In Civic Ecology, Marianne Krasny and Keith Tidball offer stories of this emerging grassroots environmental stewardship, along with an interdisciplinary framework for understanding and studying it as a growing international phenomenon.
Krasny and Tidball draw on research in social capital and collective efficacy, ecosystem services, social learning, governance, social-ecological systems, and other findings in the social and ecological sciences to investigate how people, practices, and communities interact.
Looks like an interesting subject. Any chance you will publish it as an ebook. I've move almost exclusively to ebooks for a few reasons.
1. My eyesight is bad so I can enlarge the fonts on ebooks
2. I LOVE books and I have no more bookshelf space for more and I hate to give them up
3. I can read it while I'm in line or whenever I have 5 min without dragging it around.
4. I can get a sample of ebooks and figure out if it is really a subject that is interesting enough to warrant buying the whole book
5. I dont' feel guilty about the paper and shipping of a book.
6. I can get instant gratification by downloading it the moment I'm ready to read it. No waiting a few days for it to come.
By the way, many authors are finding more sales through ebooks rather than paper.
Sounds like a great restorative approach. I think community stewardship is the heart and necessity of the future.
I look forward to learning more about civic ecology - thanks for bringing it to light here.
Sitting in a garden and doing nothing is high art everywhere. - Mike Garofalo
I have taken on our school garden plot, the first smaller courtyard is mainly maintenance so I started there, but there is a larger sloping plot that I want to bring permaculture ideas to. There are many ideas out there, but as this is surrounded by buildings on all 4 sides, it's hard to know where to start. I would love to hear more of your ideas on it.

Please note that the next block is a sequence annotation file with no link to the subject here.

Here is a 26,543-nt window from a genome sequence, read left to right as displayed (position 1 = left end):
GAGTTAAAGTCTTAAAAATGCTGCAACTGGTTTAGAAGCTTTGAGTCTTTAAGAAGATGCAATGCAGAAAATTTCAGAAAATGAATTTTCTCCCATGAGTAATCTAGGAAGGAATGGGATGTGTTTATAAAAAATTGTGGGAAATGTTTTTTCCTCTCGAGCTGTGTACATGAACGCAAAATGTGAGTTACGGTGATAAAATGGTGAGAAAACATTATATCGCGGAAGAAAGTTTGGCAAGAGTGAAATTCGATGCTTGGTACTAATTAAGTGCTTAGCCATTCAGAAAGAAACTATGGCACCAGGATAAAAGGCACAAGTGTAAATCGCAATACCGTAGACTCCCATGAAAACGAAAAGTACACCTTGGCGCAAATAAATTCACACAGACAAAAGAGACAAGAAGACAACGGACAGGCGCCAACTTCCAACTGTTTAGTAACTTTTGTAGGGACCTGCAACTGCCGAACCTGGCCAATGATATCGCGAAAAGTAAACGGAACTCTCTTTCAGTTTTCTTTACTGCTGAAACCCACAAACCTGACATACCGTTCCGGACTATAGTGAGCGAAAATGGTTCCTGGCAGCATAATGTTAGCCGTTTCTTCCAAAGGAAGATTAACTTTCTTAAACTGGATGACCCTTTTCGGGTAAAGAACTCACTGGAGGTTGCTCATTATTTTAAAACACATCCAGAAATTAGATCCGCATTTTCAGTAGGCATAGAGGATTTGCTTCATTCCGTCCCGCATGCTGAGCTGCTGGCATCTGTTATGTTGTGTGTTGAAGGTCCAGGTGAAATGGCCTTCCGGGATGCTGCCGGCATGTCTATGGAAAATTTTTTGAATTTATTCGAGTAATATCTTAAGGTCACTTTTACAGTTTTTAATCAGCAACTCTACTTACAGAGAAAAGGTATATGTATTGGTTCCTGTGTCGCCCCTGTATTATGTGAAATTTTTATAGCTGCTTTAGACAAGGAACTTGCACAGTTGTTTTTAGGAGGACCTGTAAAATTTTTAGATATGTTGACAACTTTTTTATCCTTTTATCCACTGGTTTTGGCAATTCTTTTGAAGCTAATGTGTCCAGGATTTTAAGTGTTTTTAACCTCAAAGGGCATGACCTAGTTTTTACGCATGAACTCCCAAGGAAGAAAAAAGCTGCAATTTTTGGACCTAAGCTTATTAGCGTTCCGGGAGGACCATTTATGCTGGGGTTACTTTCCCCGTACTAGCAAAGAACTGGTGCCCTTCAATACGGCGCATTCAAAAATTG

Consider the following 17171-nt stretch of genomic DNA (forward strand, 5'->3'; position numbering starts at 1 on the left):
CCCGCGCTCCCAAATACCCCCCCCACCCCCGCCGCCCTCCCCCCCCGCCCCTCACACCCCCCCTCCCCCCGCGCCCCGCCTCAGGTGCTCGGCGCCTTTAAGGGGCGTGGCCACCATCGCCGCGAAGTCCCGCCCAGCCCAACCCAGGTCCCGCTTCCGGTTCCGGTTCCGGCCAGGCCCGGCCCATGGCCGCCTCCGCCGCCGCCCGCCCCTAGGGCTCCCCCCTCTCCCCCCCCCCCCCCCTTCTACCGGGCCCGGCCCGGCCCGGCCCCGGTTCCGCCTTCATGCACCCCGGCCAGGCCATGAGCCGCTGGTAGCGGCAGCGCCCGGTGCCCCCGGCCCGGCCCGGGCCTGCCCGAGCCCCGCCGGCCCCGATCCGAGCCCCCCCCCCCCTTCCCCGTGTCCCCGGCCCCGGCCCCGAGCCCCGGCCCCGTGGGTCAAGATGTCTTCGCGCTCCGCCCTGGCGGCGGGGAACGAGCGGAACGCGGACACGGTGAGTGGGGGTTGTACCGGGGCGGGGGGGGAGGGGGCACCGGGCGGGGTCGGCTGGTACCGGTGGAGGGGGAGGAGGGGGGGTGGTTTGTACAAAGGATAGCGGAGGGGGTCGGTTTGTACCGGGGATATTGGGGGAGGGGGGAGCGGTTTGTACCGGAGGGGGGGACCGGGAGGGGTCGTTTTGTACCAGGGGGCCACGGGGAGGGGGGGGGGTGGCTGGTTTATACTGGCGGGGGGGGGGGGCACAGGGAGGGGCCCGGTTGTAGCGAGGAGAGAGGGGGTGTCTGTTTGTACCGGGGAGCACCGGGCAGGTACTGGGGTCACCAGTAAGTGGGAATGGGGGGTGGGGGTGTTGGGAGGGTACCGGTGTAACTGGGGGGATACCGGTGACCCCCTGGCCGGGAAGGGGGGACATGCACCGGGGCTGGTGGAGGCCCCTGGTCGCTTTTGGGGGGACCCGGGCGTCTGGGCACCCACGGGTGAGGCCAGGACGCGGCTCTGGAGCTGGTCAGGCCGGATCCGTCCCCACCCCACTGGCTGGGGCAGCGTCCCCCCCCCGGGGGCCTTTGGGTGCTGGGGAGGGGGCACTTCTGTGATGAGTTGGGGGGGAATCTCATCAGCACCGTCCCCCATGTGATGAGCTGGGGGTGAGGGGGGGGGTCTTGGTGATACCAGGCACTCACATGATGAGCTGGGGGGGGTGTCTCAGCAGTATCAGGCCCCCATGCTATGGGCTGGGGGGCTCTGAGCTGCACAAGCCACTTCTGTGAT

Civic Ecology is coming out as an eBook from MIT Press. I will check with them to see about the status.
As for school gardens, my expertise is not with what you actually plant. My Cornell colleague Marcia Eames-Sheavly wrote her Masters project thesis on involving the whole school in a school garden--you might be able to find this by searching her name and Cornell. My interest in school gardens would be how to involve parents and elders in the community in sharing their knowledge about gardening, plants, and the connection of plants to their cultural background with kids. This is what we did through the Garden Mosaics program, materials from which you can find on the American Community Gardening Association website. and here is a recent article. http://www.aspiremetro.com/garden-mosaics/ about Garden Mosaics in Long Island NY.
Marianne Krasny, Cornell University
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